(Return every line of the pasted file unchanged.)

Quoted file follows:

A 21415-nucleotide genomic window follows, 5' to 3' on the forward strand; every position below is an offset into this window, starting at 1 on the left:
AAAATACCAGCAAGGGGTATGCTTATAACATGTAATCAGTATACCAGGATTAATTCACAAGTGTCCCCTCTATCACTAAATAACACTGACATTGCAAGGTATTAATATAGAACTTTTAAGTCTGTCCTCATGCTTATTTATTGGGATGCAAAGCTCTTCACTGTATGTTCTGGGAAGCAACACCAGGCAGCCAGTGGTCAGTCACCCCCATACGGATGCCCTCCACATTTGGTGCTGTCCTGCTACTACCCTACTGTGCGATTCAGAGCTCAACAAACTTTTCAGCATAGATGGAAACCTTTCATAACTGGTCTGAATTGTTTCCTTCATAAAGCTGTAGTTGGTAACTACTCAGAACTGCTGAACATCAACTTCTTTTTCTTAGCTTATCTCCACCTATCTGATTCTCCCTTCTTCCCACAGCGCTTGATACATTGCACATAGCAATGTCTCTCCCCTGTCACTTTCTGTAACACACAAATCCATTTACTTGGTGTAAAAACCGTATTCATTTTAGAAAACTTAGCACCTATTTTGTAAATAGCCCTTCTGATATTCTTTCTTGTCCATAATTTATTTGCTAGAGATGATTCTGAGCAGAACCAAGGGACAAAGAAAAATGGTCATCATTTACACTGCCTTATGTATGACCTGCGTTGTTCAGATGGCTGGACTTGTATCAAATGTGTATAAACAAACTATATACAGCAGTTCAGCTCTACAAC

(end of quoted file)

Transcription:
A 21415-nucleotide genomic window follows, 5' to 3' on the forward strand; every position below is an offset into this window, starting at 1 on the left:
AAAATACCAGCAAGGGGTATGCTTATAACATGTAATCAGTATACCAGGATTAATTCACAAGTGTCCCCTCTATCACTAAATAACACTGACATTGCAAGGTATTAATATAGAACTTTTAAGTCTGTCCTCATGCTTATTTATTGGGATGCAAAGCTCTTCACTGTATGTTCTGGGAAGCAACACCAGGCAGCCAGTGGTCAGTCACCCCCATACGGATGCCCTCCACATTTGGTGCTGTCCTGCTACTACCCTACTGTGCGATTCAGAGCTCAACAAACTTTTCAGCATAGATGGAAACCTTTCATAACTGGTCTGAATTGTTTCCTTCATAAAGCTGTAGTTGGTAACTACTCAGAACTGCTGAACATCAACTTCTTTTTCTTAGCTTATCTCCACCTATCTGATTCTCCCTTCTTCCCACAGCGCTTGATACATTGCACATAGCAATGTCTCTCCCCTGTCACTTTCTGTAACACACAAATCCATTTACTTGGTGTAAAAACCGTATTCATTTTAGAAAACTTAGCACCTATTTTGTAAATAGCCCTTCTGATATTCTTTCTTGTCCATAATTTATTTGCTAGAGATGATTCTGAGCAGAACCAAGGGACAAAGAAAAATGGTCATCATTTACACTGCCTTATGTATGACCTGCGTTGTTCAGATGGCTGGACTTGTATCAAATGTGTATAAACAAACTATATACAGCAGTTCAGCTCTACAAC